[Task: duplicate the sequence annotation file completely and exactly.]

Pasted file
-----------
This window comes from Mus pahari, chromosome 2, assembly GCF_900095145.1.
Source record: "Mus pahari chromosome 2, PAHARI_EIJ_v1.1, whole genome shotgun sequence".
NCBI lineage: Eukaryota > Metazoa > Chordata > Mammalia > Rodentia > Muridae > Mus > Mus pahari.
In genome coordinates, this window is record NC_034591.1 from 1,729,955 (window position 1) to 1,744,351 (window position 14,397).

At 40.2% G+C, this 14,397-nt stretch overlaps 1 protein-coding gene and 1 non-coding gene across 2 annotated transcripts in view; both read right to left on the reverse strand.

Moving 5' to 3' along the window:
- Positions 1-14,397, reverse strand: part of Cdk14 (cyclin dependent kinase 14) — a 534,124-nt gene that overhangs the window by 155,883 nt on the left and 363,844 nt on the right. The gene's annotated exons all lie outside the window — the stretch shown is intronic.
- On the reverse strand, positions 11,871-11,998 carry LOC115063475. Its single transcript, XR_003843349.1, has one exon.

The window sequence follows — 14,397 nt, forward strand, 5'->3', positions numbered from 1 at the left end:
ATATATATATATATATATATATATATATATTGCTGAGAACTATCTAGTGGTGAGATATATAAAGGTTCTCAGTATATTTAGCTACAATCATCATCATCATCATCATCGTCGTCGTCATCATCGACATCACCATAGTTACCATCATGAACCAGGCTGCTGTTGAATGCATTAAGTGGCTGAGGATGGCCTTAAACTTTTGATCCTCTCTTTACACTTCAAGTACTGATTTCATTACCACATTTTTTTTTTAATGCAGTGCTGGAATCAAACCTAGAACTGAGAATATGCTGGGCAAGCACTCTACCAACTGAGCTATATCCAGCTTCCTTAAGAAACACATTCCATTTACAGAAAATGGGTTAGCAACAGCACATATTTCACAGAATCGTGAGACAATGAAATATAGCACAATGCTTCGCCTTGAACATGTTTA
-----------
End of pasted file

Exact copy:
This window comes from Mus pahari, chromosome 2, assembly GCF_900095145.1.
Source record: "Mus pahari chromosome 2, PAHARI_EIJ_v1.1, whole genome shotgun sequence".
NCBI lineage: Eukaryota > Metazoa > Chordata > Mammalia > Rodentia > Muridae > Mus > Mus pahari.
In genome coordinates, this window is record NC_034591.1 from 1,729,955 (window position 1) to 1,744,351 (window position 14,397).

At 40.2% G+C, this 14,397-nt stretch overlaps 1 protein-coding gene and 1 non-coding gene across 2 annotated transcripts in view; both read right to left on the reverse strand.

Moving 5' to 3' along the window:
- Positions 1-14,397, reverse strand: part of Cdk14 (cyclin dependent kinase 14) — a 534,124-nt gene that overhangs the window by 155,883 nt on the left and 363,844 nt on the right. The gene's annotated exons all lie outside the window — the stretch shown is intronic.
- On the reverse strand, positions 11,871-11,998 carry LOC115063475. Its single transcript, XR_003843349.1, has one exon.

The window sequence follows — 14,397 nt, forward strand, 5'->3', positions numbered from 1 at the left end:
ATATATATATATATATATATATATATATATTGCTGAGAACTATCTAGTGGTGAGATATATAAAGGTTCTCAGTATATTTAGCTACAATCATCATCATCATCATCATCGTCGTCGTCATCATCGACATCACCATAGTTACCATCATGAACCAGGCTGCTGTTGAATGCATTAAGTGGCTGAGGATGGCCTTAAACTTTTGATCCTCTCTTTACACTTCAAGTACTGATTTCATTACCACATTTTTTTTTTAATGCAGTGCTGGAATCAAACCTAGAACTGAGAATATGCTGGGCAAGCACTCTACCAACTGAGCTATATCCAGCTTCCTTAAGAAACACATTCCATTTACAGAAAATGGGTTAGCAACAGCACATATTTCACAGAATCGTGAGACAATGAAATATAGCACAATGCTTCGCCTTGAACATGTTTA